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Age of Cannibals
A Grotesque of Capitalism

“Age of Cannibals”, directed by Johannes Naber, 2014
Still image (detail) © studio.tv.film

In razor-sharp dialogs, three German business consultants dissect capitalism’s “human resources” in a piece of global intimate theater – and deconstruct themselves in an absurdly comical way in the process.

By Urs Spörri

Bianca (hearing bursts of machine-gun fire): “It’s war out there.”
Niederländer: “If it was anything serious they would have got us out of here long ago.”
Bianca: “Who? The German embassy or what?”
Öllers (sarcastically): “Nah, the Goethe-Institut, Bianca...”

Age of Cannibals has begun: Niederländer and Öllers (they address one other only by surname) have been a team of business consultants for years, working for “the company”. Together, they travel from one crisis-ridden country to the next, streamlining and cashing in on the profits, with scant regard for the (human) consequences. When traveling, they never leave their hotel rooms, which are always identical. When management at the company begins looking for a new partner, they are suddenly forced to compete with one another: Which of them will be promoted? And then they find themselves lumbered with Bianca, an ambitious idealist, who is tasked with writing a report on them. The three must sit back and watch as capitalism itself threatens to gobble them up.

Satirical gem with black humor

In Age of Cannibals, director Johannes Naber has created a gem of satirical excess that seems pretty much unique in contemporary German cinema. Brilliant dialogs penned by screenplay writer Stefan Weigl introduce us with lashings of black humor to a capitalistic world that normally remains hidden to us consumers. In his role as ad writer and creative director, Weigl had formerly spent twelve years studying characters like Niederländer and Öllers – so they are convincingly many-layered in the movies, not mere caricatures. Biting sarcasm immediately annihilates any modicum of sympathy with them: “Capitalism is supposed to save the world?” asks Bianca during an argument with Öllers. “Capitalism is supposed to destroy that world out there!” Öllers replies full of conviction, whereupon Bianca mockingly describes him as a romantic.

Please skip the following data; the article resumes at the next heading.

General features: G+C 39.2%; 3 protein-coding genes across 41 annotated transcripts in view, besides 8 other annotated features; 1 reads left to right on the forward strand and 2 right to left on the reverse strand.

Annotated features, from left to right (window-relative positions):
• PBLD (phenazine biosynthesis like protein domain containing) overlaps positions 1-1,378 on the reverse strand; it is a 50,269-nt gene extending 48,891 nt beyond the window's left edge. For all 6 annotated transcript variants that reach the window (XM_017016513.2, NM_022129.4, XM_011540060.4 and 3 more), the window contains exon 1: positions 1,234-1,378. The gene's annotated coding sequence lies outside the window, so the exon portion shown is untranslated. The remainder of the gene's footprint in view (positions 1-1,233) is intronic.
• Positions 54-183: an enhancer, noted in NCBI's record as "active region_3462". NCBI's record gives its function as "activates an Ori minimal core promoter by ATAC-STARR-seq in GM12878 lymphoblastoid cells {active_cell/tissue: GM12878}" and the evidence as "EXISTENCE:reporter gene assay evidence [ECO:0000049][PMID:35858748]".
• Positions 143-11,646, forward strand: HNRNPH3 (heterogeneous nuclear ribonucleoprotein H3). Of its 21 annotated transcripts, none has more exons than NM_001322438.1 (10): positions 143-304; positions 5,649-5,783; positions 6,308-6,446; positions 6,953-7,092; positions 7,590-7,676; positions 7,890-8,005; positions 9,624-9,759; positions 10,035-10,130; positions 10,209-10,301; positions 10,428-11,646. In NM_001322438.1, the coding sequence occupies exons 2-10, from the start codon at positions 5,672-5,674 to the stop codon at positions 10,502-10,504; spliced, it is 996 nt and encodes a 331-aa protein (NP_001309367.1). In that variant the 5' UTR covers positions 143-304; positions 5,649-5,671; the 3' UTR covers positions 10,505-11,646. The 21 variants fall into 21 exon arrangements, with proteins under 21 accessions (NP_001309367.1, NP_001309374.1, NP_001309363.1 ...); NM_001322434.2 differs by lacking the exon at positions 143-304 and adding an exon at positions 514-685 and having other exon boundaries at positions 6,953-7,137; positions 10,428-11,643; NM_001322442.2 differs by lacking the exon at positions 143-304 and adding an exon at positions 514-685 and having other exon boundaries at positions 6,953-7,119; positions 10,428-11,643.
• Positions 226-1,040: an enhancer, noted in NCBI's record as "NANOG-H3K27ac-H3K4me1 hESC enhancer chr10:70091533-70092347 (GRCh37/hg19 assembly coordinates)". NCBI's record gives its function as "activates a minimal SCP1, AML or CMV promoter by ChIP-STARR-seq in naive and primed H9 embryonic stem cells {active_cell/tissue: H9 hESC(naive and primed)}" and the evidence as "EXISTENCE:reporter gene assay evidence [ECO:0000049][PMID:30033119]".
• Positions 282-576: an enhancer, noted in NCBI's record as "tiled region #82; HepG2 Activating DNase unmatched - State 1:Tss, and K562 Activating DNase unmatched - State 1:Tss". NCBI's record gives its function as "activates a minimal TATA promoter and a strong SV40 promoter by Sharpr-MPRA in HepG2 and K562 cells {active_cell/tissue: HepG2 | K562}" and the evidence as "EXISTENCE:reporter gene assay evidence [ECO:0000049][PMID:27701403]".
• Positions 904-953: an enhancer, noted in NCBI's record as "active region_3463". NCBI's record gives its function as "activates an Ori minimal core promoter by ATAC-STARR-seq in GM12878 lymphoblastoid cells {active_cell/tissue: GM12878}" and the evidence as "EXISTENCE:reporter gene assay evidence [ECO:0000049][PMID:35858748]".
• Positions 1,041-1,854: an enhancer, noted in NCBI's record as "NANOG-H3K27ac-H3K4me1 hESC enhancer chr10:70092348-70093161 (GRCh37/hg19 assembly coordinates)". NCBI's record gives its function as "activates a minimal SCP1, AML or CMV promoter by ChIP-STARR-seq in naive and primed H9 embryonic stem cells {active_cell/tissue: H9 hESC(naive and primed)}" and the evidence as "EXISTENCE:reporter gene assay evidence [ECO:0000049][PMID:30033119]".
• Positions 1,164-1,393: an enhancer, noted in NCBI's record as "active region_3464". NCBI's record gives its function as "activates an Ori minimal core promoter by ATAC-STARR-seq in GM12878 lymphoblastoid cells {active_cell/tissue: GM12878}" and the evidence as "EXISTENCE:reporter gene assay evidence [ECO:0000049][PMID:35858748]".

Throbbing and pulsating

“People are crazy here.” No matter where the trio finds itself, the three business consultants never leave their hotel. Whether they are in India or Nigeria, the backdrop is alarmingly identical. After all, they always stay in the same Chinese hotel chain (one that is entirely fictitious and perfectly designed right down to the tiniest detail), where each room is exactly the same as the next. Niederländer even makes sure that he can pack his suitcase in the shortest possible time no matter where they are, even in the dark, so that he will not have to leave any of his personal belongings behind if they are evacuated. In fact, this most cynical of the three treats everything as if it were a competition: on his home bicycle trainer, Niederländer wears either the polka-dot or yellow jersey of the Tour de France leader, his laptop open in front of him with an idyllic road on its screen. Meanwhile, director Naber makes the view from the window of the hermetically sealed hotel room a conscious departure from reality: outside, all that can be seen are numerous stone steles that have clearly been shaped out of papier mâché; with their different heights and features, they are intended to call to mind the Holocaust memorial in Berlin. What a signal: the German business consultants leave damage in their wake, while outside the same monument to destruction can be seen no matter where they go. The throbbing and pulsating atonal music composed by Cornelius Schwehr further reinforces this sense of being lost and feeling of anxiety – yet of course without ever destroying the finely-balanced black humor of this business grotesque.

Outstanding theatrical ensemble

Age of Cannibals presents three control freaks who lose control in a way that is celebrated down to the last detail. This is of course thanks first and foremost to the outstanding theatrical ensemble surrounding Devid Striesow (Öllers), Sebastian Blomberg (Niederländer) and Katharina Schüttler (Bianca), who in this piece of intimate theater walk with extraordinary precision along the narrow line between the relentless capitalists on the fringes of their personal needs and ideals. Striesow for instance, who already played a similar character in Christian Petzold’s YELLA, presents the audience with a superlative piece of acting in the grand finale. Johannes Naber’s stage direction reads as follows: “You have crashed into a tree at 50 mph, you get out of the car and think you have survived unscathed. Then people come along and talk to you about the accident – and you suddenly realize that your bodily functions have stopped working.” In Age of Cannibals, Öllers has mentally crashed into this tree. As has the entire world of capitalism with him.
 

An absurd movie is the only possible response to this absurd condition [of unfettered capitalism].

Johannes Naber, Director of Age of Cannibals

 

Author

Urs Spörri © Urs Spörri

Urs Spörri is a Cultural Manager at the Deutsches Filminstitut. An expert in contemporary German cinema, he chairs events such as the Filmfest München and the Max Ophüls Preis Film Festival in Saarbrücken, and tours the world giving a lecture entitled “Donald Trump, the Actor” about the US president’s 25 film and TV series appearances. Spörri also works as an expert in German Film and Media Evaluation and as a columnist for kino-zeit.de.

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